Seminar: Dr Marco Tamietto

Not blind to emotion: neural mechanisms of emotion recognition without awareness and visual cortex
Tuesday 22 March @ 4:00 pm5:30 pm (Le Gros Clarke Lecture Theatre)

Marco Tamietto from Tilburg University will be speaking on whether emotion recognition can arise in individuals who lack a functional primary visual cortex. He was part of a collaboration that recently published results that a patient suffering from complete, bilateral damage to his primary visual cortex was nonetheless able to process the looming motion of lights in other regions of the brain.

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Seminar: Prof Andreas Schaefer

Odour representation in the awake mouse and a scalable approach to neural recordings in vivo
Friday 18 March @ 4:00 pm5:30 pm (Sherrington Library)

Professor Andreas Schaefer from the Francis Crick Institute will be speaking on how wakefulness influences neuronal activity in the olfactory system of mice. His research group has recently published results that a previously overlooked subpopulation of mitral/tufted cells in the mouse brain can strongly influence the olfactory bulb, even though whole-cell recordings found a third of these cells to be ‘silent’.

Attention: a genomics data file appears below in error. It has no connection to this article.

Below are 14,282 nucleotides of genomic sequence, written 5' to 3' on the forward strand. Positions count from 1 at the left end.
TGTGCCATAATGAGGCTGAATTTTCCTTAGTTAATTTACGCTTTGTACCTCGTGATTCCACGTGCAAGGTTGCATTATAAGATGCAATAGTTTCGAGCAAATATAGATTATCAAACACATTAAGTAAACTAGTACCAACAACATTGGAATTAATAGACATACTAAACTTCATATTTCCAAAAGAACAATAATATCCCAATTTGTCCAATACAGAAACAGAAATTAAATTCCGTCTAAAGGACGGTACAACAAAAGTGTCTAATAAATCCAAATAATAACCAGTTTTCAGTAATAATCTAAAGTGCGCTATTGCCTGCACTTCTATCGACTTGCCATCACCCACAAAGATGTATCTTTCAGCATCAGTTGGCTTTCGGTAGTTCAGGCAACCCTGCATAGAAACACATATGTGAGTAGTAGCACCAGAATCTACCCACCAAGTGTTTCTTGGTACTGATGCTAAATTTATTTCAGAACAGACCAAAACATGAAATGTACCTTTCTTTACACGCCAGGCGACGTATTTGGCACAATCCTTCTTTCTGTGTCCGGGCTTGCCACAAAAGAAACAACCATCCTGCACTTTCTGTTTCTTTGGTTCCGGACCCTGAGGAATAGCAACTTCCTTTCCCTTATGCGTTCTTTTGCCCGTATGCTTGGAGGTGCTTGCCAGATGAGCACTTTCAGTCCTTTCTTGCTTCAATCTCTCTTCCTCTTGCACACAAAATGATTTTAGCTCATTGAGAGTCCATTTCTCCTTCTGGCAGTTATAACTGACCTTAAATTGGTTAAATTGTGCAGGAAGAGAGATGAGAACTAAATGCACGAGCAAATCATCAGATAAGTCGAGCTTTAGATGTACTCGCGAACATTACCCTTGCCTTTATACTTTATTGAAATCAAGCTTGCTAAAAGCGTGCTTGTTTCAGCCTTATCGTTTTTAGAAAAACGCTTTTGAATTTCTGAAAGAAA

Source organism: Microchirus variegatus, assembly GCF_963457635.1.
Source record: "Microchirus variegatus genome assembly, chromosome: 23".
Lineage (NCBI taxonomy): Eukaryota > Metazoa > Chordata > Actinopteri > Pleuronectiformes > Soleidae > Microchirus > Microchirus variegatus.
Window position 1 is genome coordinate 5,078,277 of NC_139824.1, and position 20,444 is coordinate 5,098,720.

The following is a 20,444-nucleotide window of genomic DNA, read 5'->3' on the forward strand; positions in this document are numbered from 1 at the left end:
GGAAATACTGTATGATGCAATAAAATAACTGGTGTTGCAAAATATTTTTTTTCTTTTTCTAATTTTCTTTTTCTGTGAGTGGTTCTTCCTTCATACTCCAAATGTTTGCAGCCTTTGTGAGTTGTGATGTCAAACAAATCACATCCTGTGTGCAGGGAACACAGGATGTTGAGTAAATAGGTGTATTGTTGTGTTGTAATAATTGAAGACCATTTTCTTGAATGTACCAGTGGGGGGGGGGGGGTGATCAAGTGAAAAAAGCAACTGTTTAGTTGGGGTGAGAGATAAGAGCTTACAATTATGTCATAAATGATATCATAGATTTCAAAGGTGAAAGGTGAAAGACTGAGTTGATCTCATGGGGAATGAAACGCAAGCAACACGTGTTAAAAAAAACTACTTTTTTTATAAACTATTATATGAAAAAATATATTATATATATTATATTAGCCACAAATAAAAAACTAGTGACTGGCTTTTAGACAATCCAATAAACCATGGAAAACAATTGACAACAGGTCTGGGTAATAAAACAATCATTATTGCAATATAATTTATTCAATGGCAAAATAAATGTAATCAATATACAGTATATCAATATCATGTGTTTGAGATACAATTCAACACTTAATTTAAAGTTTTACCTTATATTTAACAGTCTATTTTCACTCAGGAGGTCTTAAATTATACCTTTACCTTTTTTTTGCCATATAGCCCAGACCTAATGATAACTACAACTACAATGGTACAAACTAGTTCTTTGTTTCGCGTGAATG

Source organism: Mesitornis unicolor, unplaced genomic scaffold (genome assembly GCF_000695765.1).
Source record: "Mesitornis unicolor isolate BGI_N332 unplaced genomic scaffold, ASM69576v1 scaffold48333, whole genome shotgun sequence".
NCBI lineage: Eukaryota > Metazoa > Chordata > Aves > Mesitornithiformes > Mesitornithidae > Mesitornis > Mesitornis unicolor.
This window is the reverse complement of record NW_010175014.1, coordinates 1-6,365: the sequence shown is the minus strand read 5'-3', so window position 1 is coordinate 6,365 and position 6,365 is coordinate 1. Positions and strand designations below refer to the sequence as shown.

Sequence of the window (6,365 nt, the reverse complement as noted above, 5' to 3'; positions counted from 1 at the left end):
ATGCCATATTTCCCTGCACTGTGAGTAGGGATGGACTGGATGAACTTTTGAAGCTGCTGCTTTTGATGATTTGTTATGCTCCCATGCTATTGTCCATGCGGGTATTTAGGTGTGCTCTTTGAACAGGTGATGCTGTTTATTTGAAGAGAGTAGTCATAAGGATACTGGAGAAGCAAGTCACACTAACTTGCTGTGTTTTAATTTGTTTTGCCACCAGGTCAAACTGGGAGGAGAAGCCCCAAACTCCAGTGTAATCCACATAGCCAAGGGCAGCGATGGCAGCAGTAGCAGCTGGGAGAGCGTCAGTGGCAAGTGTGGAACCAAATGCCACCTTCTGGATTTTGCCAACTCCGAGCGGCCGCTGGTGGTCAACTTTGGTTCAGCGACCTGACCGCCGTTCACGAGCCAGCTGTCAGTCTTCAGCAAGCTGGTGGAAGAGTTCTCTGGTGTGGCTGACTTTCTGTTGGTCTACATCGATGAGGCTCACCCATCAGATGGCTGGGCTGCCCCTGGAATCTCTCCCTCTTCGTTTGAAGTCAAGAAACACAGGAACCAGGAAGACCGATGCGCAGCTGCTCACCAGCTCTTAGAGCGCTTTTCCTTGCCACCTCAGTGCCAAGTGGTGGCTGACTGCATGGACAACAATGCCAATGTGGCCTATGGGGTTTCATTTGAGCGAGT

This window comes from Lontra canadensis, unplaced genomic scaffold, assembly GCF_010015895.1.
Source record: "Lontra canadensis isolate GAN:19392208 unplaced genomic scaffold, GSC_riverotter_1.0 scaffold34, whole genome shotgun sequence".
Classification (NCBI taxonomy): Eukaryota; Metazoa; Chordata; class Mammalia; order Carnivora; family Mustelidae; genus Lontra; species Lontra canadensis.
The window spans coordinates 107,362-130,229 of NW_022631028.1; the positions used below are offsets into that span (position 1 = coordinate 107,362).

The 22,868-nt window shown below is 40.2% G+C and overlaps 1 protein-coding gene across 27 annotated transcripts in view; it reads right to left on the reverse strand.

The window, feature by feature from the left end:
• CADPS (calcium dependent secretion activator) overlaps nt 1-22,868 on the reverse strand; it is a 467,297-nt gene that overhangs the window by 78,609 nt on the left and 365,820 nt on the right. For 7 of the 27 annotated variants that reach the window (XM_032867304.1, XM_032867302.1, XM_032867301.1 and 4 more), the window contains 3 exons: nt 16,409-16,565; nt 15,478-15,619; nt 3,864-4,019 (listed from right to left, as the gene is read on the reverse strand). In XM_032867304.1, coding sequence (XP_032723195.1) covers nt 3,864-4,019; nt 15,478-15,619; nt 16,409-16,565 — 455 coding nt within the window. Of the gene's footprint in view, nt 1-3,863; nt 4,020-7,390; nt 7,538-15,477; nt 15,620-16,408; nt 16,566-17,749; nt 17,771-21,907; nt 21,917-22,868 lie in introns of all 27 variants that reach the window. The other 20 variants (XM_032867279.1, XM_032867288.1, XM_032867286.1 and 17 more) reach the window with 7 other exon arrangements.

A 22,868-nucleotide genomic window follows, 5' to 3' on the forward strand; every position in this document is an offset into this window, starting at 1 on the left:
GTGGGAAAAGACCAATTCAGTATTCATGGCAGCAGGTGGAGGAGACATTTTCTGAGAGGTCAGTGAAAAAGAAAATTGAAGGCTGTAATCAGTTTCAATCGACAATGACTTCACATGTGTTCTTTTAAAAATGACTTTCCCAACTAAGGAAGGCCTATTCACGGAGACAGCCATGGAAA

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Seminar: Prof Johannes Gräff

Recent insights into remote fear memory attenuation
Thursday 10 March @ 4:00 pm5:30 pm (Sherrington Library)

Professor Johannes Gräff from the École Polytechnique Fédérale de Lausanne will be speaking on how remote fear memories can be persistently attenuated by using histone deacetylase inhibitors during reconsolidation. He has recently published the first research successfully attenuating remote fear responses in an animal model of traumatic memories.

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Seminar: Prof Simon Baron-Cohen

The prenatal sex steroid theory of autism
Friday 26 February @ 4:00 pm5:30 pm (Sherrington Library)

Professor Simon Baron-Cohen from the Autism Research Centre at the University of Cambridge will be speaking on how prenatal sex steroid hormones may affect males more often than females. His research group has found the Δ4 sex steroid pathway to be implicated and has recently published results providing the first direct evidence of elevated foetal steroidogenic activity in autism.

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Seminar: Dr Adam Packer

All-optical interrogation of neural circuits
Thursday 18 February @ 4:00 pm5:30 pm (Sherrington Library)

Dr Adam PackerAdam Packer from University College London will be speaking at this seminar about an entirely optical strategy for manipulating and recording the activity of multiple neurons in vivo with cellular resolution. He has recently published his method with proof-of-principle experiments in mouse barrel cortex for simultaneous two-photon optogenetic activation and calcium imaging.

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